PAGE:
While teaching at the Bauhaus, Breuer often rode a bicycle, a pastime that led him to what is perhaps the single most important innovation in furniture design in the twentieth century: the use of tubular steel. The tubular steel of his bicycle's handlebars was strong and lightweight, and lent itself to mass-production. Breuer reasoned that if it could be bent into handlebars, it could be bent into furniture forms.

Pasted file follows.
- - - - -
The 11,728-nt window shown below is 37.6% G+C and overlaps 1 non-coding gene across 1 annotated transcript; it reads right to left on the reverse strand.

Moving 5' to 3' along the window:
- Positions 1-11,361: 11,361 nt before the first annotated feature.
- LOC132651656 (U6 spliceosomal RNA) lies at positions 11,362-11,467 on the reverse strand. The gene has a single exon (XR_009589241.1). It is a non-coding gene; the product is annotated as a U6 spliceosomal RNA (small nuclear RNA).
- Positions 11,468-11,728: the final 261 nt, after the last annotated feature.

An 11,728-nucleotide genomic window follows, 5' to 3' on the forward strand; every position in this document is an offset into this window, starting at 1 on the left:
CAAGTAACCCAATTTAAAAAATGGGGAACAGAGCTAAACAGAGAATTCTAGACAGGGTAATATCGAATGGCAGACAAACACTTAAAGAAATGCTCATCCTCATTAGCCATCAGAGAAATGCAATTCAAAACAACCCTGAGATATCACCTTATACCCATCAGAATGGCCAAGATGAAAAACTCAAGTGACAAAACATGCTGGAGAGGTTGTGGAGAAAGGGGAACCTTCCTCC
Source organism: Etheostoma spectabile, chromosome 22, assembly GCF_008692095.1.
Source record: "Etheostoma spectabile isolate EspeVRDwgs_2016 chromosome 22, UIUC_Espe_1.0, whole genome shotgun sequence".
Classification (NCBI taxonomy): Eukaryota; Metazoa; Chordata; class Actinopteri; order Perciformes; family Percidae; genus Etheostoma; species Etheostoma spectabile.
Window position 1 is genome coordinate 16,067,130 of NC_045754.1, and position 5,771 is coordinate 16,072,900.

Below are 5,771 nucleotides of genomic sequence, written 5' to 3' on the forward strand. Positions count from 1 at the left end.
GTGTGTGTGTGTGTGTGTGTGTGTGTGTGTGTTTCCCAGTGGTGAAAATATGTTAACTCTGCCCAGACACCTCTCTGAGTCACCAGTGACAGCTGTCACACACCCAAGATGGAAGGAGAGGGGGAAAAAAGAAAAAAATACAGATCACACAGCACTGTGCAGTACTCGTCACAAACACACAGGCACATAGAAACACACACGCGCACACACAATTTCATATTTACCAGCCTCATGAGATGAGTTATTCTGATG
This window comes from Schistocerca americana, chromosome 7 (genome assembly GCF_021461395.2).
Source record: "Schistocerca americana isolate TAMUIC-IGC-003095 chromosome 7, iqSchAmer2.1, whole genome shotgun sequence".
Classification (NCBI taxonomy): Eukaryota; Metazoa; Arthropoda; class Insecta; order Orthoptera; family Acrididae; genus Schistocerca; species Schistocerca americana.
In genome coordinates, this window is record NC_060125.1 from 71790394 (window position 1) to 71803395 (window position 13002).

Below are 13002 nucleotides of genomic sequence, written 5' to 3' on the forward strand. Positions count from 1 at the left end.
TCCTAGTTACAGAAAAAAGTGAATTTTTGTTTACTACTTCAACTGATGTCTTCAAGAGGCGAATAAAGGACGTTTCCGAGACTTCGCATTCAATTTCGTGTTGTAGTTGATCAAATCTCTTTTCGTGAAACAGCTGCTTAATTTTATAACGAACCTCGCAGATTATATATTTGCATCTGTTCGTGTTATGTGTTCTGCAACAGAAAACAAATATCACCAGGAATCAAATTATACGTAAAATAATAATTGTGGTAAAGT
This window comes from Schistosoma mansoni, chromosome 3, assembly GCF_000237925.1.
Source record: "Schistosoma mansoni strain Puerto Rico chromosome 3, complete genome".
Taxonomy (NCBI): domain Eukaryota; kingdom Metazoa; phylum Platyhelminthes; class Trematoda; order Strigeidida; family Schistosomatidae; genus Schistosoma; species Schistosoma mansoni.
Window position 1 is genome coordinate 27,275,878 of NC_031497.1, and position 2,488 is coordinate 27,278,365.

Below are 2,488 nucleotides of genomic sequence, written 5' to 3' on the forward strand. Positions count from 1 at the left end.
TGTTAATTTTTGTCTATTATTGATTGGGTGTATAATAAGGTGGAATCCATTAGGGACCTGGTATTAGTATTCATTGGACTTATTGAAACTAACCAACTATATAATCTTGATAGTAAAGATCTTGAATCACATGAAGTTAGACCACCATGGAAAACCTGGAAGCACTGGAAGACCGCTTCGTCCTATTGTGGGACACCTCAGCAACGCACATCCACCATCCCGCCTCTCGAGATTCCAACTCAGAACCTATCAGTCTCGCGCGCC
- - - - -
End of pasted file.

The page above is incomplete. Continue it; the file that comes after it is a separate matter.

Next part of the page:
The model for this chair is the traditional overstuffed club chair; yet all that remains is its mere outline, an elegant composition traced in gleaming steel. The canvas seat, back, and arms seem to float in space. The body of the sitter does not touch the steel framework. Breuer spoke of the chair as "my most extreme work . . . the least artistic, the most logical, the least 'cozy' and the most mechanical." What he might have added is that it was also his most influential work. An earlier version of this chair was designed by Breuer in 1925, and within a year, designers everywhere were experimenting with tubular steel, which would take furniture into a radically new direction. The chair became known as the "Wassily" after the painter Kandinsky, Breuer's friend and fellow Bauhaus instructor, who praised the design when it was first produced.